As auditions go, Jack Grealish’s pitch to be included in Gareth Southgate’s next England squad wasn’t half bad.
In front of the watching Three Lions boss at Villa Park on Saturday, the Aston Villa skipper dragged his side to a dramatic last-gasp victory with a real captain’s display
It was Grealish who levelled for Dean Smith’s side after falling behind to Adam Webster’s header and it was the local boy done good who supplied a truly magnificent assist for Matt Targett’s stoppage-time winner.
“Jack did a lovely bit of skill,” Targett said. “I think he’s done two people and played a lovely ball through. I was so happy it went in because it had been so frustrating in the second half.”
Already this season Grealish has scored twice and assisted three more. No-one at Villa Park has more assists, a higher xA total (2), had more touches (592) or completed more accurate passes (338).
Grealish is Villa’s heartbeat. The truth is he has been for some time. At times he carried his boyhood club to promotion last season and was mesmeric on Saturday as Southgate ran his eye over the England hopefuls on show.
In fact, the 24-year-old Birmingham native might have had two assists were it not for the fact Conor Hourihane’s sumptuous strike from the edge of the box was ruled out for offside against Wesley.
But Grealish was at the centre of everything good about Villa – and not for the first time since promotion to the Premier League. Doing it in the Championship was one thing, when it was clear he was head-and-shoulders above his peers, but against the very best English football has to offer was the litmus test.
Thrown into the side during the dark days of Tim Sherwood, there was never any doubt about Grealish’s natural ability, flair or technique. At 5ft 7ins, his low centre of gravity enabled him to sidle past challenges, picking up speed and slowing down to shimmy and slalom through defenders.
But questions marks remained about his attitude, maturity and consistency. No more. Made captain by Smith, another boyhood Villa fan, Grealish has stayed off the front pages and instead begun to dominate the right section of the papers.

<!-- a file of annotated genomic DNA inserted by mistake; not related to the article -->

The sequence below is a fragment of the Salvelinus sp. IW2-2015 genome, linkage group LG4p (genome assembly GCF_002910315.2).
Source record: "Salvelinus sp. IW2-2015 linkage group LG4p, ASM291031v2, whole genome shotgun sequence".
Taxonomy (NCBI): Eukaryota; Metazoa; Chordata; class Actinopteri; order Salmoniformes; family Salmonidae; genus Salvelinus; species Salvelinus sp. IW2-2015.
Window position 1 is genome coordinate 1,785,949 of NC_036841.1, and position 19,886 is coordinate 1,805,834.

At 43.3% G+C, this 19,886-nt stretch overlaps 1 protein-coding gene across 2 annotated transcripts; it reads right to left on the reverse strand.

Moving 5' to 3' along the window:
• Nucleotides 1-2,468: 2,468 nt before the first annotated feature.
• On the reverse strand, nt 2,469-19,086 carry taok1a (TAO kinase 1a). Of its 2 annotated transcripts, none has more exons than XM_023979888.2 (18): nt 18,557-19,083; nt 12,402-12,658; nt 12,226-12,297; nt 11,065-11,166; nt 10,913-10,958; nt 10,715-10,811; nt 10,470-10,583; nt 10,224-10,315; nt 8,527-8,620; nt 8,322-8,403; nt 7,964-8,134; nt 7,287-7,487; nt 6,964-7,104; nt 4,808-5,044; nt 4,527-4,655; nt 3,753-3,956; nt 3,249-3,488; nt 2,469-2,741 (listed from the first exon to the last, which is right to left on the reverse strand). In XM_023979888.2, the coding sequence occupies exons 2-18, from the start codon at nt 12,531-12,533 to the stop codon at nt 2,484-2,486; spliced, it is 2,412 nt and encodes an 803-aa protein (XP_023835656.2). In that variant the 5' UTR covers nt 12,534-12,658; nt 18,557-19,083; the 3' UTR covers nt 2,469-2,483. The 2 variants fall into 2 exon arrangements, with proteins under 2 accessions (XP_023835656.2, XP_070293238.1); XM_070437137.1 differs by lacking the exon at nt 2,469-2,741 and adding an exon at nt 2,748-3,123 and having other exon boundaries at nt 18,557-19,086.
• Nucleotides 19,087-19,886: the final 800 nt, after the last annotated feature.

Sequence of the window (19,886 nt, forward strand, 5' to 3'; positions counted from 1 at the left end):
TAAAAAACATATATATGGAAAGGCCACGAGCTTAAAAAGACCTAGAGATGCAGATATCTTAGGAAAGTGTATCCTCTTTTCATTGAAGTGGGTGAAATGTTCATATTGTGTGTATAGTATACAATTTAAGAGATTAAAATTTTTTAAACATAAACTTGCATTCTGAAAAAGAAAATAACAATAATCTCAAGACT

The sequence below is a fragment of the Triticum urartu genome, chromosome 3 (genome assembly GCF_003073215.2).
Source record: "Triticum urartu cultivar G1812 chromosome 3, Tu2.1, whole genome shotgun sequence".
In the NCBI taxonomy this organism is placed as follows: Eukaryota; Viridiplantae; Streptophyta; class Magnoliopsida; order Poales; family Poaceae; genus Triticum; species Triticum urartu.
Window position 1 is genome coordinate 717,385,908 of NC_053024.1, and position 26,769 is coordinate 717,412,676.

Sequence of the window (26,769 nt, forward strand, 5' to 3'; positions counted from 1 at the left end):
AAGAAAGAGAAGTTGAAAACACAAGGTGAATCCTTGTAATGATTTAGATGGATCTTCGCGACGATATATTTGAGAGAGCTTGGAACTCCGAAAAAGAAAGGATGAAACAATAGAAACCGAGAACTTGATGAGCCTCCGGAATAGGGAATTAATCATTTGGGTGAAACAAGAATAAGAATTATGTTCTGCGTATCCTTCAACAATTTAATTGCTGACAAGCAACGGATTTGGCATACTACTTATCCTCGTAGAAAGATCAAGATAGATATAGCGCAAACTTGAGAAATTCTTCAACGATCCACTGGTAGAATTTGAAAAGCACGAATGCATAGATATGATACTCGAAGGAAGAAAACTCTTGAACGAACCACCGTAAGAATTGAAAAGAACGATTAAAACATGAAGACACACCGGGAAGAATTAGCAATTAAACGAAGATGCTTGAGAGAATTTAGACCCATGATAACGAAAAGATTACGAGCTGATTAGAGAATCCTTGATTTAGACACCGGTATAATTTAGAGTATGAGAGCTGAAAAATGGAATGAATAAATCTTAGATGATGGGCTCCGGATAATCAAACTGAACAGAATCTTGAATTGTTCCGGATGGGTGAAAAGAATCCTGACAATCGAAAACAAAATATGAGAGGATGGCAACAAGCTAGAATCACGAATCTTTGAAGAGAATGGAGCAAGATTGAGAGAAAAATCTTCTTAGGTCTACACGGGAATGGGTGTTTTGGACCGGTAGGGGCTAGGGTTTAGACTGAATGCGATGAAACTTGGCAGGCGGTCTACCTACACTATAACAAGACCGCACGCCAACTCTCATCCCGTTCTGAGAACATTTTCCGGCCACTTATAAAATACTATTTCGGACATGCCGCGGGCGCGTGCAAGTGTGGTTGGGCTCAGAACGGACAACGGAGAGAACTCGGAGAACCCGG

“People spoke about it being a burden for him but from what I have seen he likes the responsibility,” Smith said of his decision to formalise Grealish’s role as Aston Villa’s leader in March of this year.
The moment which underlined Grealish’s improved temperament for the world to see came in last season’s Second City derby at a raucous St. Andrews’.
In just the ninth minute of the game, a hooligan entered the field and punched Grealish. But the Villa No.10 refused to react and got his comeuppance in the best way possible, scoring the only goal of the game midway through the second half.
“He is now in a responsible position as a professional footballer, he's got to make sure it won't happen again, he's assured me it won't.”
The only highs Grealish is getting now are with Villa. He ranks third among Premier League midfielders for shot assists per 90 (2.44) and 21st for completed dribbles with two per 90. However, what’s more of a surprise is his defensive work-rate.
It would be easy to pass Grealish off as a luxury player, someone who only contributes when his side is in possession. But few do more to regain the ball for Villa than their totemic captain.
This season Grealish ranks tenth among all Premier League midfielders for defensive duels won per 90 with eight. He’s ninth for possession regains in the defensive third (4 per 90) which shows he’s happy to work hard for his team by tracking back.
Inevitably, though, it’s his attacking output which will draw the plaudits and former Villa star Tony Cascarino believes Grealish is now good enough to play at a higher level.
“Are Villa going to challenge the football elite in this country?” Cascarino said on talkSPORT. “What they’ve got is a very young side, is very energetic and have someone who is now ready to play Champions League football in Jack Grealish.
“Do Aston Villa want to keep him because if they can do that, then you build around Jack. He is a player who has to be playing at the highest level and I feel he is showing he has the heart to do it.”
The natural step now is England. Grealish has been here before. Only a handful of games into his Premier League career he found himself at the centre of a tug-of-war between England and Ireland having turned out for the Republic at youth level.
However, after a protracted saga, Grealish confirmed his intention to represent the Three Lions at senior level in 2015. He made his under-21 debut soon after but a full call-up never arrived and that decision might have looked short-sighted.
Until now. Southgate wants a creative spark for his midfield. James Maddison was meant to be that player but has done himself few favours by pulling out of the most recent squad with illness only to be pictured at a casino while his England team-mates were playing.
Grealish is past that phase of his life. He’s now the mature, confident, game-changer England are crying out for. The part is his.